At the Ocean Conservancy, we’re working to ensure a healthy ocean because we know that the ocean sustains us. The oxygen we breathe, the protein we eat, the moderate climates we enjoy, the joys of fishing, boating, diving and surfing, the easy global transfer of goods, and even the water we drink—all of this is thanks to the ocean. If the ocean is healthy, so are we.
Keeping it healthy is not easy, however. The only thing growing faster than our population—2 billion more people by 2040—is our consumption. The world’s population is becoming richer, and our demand for protein, energy, minerals and more, is exploding. The ocean holds the key to satisfying much of that demand, and it is thus at the very center of the most pressing challenge of our time: how do we create prosperity for all without destroying the natural world that sustains us?
We can do this, but we must first awaken to what is truly needed. In the old days, being an environmentalist meant that we sought to clean up very specific messes. As a child, I witnessed this when the first attempts were made to clean up the Rhine River, which was a cesspool at the time—and, against all odds, we succeeded to the point that salmon were re-introduced.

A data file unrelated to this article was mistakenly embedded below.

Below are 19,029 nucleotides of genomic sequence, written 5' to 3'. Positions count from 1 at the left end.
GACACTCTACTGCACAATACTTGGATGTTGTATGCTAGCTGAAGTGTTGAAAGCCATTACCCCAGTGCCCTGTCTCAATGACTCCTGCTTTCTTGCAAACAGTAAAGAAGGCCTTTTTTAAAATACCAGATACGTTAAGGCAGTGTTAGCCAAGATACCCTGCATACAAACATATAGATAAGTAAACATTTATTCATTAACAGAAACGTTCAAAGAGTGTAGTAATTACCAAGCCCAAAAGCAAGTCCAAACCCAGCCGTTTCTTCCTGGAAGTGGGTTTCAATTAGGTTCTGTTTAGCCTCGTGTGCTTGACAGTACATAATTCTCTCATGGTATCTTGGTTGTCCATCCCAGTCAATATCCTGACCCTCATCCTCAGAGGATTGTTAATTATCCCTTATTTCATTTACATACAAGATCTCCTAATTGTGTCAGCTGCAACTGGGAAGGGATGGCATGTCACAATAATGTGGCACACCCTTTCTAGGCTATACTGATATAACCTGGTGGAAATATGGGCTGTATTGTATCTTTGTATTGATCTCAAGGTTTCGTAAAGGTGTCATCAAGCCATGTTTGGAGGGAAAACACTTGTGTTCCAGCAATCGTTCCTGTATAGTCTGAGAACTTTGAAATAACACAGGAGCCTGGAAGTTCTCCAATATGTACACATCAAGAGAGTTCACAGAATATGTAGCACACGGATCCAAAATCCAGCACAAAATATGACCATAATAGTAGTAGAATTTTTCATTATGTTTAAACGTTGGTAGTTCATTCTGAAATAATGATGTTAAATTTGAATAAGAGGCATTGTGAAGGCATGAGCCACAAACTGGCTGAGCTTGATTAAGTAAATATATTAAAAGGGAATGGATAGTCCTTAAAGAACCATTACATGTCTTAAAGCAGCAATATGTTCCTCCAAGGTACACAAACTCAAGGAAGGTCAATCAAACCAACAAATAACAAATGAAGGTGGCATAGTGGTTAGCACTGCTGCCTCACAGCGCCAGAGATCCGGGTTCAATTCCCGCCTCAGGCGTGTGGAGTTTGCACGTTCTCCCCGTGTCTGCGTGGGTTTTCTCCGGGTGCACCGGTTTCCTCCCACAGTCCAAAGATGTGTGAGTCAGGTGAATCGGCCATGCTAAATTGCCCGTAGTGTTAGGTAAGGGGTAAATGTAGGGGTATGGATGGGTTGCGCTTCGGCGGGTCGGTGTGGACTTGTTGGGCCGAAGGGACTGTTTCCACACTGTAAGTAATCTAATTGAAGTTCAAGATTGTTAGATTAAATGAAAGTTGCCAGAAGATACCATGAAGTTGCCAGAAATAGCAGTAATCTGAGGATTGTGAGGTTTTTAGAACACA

But now our job is much bigger, because the distinctions we once had in the environmental movement—among people working on the ocean, on air pollution, on biodiversity, on climate change, on land use, on natural resources—are increasingly meaningless. We know that the ocean sustains us at a very existential level and that all of these natural systems are interconnected.